Lewis: no rate cut for Ravens

Ray Lewis told the NFL Network on Wednesday that he wouldn't give the Ravens a hometown discount in free agency and considered the Dallas Cowboys and New York Jets as attractive options.

A 10-time Pro Bowl middle linebacker, Lewis would become an unrestricted free agent in three weeks if the Ravens don't sign him to a new contract or use the franchise tag on him.


At the end of the season, owner Steve Bisciotti and linebacker Terrell Suggs brought up the possibility that Lewis might take less money to stay.

But Lewis said there would be no discounts.


"I don't play less," Lewis told the NFL Network in Hawaii, where he will play in the Pro Bowl. "If you don't play less, you don't take less. That's just life."

Only a week ago at the Super Bowl, Lewis told The Baltimore Sun that his thoughts heading into free agency were "nobody else's business" and his decision was "between me and God."

Lewis, though, was more candid this week, acknowledging that he would be open to joining the Cowboys and Jets if he didn't re-sign with the Ravens.

When Lewis was asked about the Cowboys' dysfunctional locker room, Lewis explained that the team needed "one general" and that needs to come from a player and not a coach.

"I don't see all of that outside stuff that they're talking about what goes on in Dallas," Lewis said. "I see Dallas as a great opportunity. It's always been America's Team. It's just a great place to play football."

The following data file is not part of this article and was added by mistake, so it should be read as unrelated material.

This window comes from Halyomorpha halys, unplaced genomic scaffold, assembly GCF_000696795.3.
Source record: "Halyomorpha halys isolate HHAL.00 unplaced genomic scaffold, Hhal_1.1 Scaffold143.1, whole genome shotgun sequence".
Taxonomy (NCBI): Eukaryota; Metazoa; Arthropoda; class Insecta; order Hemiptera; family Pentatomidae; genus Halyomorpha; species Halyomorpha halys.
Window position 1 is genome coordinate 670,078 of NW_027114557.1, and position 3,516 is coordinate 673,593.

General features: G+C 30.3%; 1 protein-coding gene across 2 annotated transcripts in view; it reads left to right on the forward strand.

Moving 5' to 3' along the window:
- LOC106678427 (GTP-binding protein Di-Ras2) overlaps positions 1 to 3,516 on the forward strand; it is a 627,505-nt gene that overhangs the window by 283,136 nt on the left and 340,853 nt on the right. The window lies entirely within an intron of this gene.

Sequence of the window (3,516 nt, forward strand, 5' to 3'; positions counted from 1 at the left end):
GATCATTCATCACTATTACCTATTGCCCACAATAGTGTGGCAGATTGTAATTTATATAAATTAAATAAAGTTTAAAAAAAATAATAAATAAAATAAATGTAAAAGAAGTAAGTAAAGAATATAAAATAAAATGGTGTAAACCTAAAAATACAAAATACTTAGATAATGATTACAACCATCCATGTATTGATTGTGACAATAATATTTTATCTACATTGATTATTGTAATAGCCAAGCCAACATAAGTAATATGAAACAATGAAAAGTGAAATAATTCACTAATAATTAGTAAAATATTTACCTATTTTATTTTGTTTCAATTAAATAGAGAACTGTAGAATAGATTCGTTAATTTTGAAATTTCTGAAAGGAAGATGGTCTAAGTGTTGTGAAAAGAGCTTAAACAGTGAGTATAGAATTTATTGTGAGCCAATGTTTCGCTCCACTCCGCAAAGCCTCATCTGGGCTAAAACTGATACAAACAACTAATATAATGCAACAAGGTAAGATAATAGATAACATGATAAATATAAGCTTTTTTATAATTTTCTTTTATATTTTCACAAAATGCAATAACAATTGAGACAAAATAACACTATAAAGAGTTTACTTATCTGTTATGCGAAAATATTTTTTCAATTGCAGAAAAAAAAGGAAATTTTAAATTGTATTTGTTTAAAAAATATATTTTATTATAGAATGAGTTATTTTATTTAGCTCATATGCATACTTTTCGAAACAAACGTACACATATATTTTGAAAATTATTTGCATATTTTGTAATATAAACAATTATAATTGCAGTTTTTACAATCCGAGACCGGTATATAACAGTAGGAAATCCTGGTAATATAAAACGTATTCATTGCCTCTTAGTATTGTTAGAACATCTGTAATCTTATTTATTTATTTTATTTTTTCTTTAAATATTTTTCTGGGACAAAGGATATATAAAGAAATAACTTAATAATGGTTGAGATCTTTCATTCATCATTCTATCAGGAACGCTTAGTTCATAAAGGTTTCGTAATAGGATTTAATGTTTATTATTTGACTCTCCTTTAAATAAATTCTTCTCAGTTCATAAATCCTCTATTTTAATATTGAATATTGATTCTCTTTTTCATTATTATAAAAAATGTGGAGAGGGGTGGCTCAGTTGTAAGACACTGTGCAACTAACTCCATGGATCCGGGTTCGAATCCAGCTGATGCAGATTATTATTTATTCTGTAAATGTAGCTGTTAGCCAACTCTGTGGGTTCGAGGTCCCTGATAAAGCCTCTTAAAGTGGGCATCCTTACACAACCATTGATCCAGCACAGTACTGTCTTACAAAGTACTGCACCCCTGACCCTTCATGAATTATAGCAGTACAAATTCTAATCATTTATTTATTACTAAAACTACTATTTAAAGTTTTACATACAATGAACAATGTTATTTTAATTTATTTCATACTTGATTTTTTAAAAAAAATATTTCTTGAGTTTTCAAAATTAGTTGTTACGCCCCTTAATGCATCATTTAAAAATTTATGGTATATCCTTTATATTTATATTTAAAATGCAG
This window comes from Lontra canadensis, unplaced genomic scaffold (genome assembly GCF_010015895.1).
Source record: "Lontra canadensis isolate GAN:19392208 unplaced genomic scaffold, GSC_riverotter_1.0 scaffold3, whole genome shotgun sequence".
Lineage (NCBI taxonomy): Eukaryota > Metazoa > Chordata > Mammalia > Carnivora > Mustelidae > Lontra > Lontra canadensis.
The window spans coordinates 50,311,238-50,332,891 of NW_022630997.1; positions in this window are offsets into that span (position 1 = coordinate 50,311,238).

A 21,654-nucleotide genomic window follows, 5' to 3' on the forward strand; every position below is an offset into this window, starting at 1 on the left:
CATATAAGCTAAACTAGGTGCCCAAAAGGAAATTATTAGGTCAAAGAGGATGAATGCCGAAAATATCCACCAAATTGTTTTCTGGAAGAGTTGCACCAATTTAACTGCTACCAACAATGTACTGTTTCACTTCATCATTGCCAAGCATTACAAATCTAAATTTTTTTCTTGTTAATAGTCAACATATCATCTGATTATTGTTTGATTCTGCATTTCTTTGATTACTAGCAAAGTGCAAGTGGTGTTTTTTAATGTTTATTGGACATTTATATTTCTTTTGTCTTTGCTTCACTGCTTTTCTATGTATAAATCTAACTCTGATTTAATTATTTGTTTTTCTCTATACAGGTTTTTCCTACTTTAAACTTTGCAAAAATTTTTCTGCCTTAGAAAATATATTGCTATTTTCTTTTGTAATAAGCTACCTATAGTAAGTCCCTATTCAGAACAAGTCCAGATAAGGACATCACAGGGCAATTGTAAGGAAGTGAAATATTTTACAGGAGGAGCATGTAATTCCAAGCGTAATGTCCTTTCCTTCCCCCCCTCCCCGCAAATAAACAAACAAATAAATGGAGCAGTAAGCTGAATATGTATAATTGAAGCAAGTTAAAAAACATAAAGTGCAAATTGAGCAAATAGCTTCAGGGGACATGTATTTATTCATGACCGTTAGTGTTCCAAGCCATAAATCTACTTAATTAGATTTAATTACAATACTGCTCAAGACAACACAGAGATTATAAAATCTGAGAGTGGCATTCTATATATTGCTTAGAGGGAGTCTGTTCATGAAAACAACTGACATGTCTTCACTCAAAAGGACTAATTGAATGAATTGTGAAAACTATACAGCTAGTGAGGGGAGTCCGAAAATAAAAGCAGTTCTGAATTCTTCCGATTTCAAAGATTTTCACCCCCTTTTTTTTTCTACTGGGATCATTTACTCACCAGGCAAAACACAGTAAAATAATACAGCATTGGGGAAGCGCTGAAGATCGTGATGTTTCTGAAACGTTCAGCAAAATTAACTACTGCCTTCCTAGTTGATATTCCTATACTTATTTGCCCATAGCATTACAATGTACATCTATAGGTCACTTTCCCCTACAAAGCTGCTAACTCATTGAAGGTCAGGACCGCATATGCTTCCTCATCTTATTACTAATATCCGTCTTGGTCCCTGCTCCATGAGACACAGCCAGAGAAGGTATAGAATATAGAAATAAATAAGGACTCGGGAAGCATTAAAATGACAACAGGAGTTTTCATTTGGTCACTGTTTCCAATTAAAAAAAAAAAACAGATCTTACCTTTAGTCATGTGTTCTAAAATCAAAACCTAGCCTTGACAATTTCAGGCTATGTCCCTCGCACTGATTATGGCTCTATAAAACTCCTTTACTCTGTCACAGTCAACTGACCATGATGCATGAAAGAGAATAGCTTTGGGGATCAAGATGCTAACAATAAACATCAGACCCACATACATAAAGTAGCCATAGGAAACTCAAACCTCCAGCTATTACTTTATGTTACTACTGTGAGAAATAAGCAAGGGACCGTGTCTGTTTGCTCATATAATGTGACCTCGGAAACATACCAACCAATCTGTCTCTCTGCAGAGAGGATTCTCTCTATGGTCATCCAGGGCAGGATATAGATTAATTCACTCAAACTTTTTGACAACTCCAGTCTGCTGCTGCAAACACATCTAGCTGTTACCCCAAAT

Lewis surprisingly said he wouldn't have a problem playing with Dallas wide receiver Terrell Owens.

In 2004 Owens spurned a trade to the Ravens, which caused a feud between him and Lewis. Not only did Owens later mock Lewis' pre-game dance after scoring a touchdown, he also then brought up the murder charge brought against the middle linebacker in 2000 to show he wasn't "the bad guy."

But it seems Lewis has forgiven or forgotten.


"I can definitely play with T.O," Lewis said. "I think T.O. is a great, great person. I just love him. I love his work ethic. I love everything about him. So, playing with T.O. is easy."

Another team that would draw Lewis' interest is the Jets.

Lewis said it's a match because of his relationship with Rex Ryan, his former defensive coordinator who recently became head coach of the Jets.

"That opportunity by itself looks attractive," Lewis said. "That just sounds right. It's like, 'Wow, if something does happen where you're not back in Baltimore, the Jets wouldn't be bad.' "

Lewis said he hasn't talked to Ryan about this because he can't. Under NFL rules, teams can't speak to players under contract with other teams.

Because Lewis' deal doesn't officially expire until the end of the month, conversations with other teams would be tampering.


Lewis said he liked "the upside" with the Jets.

"You go take a young Jets team that has a lot of talent across the board," Lewis said. "You wiggle 52 into that equation, then that team goes from just being OK to 'let's go win this.' That scenario is attractive."

But Lewis never said he has ruled out coming back to the Ravens.

He continued to call Baltimore "my city" and seemed disappointed that the Ravens didn't address his contract situation earlier.

Before this year, the Ravens had never allowed Lewis to enter the final year of a contract. It would mark the first time in Lewis 13-year career that he would reach free agency.

"The uncomfortable thing about me is that I'm even having this conversation," Lewis said. "With everything I've given to that city, I've always felt that this is one conversation that I would never have and didn't want to have. That scenario in Baltimore ... that's nothing I don't love about my city."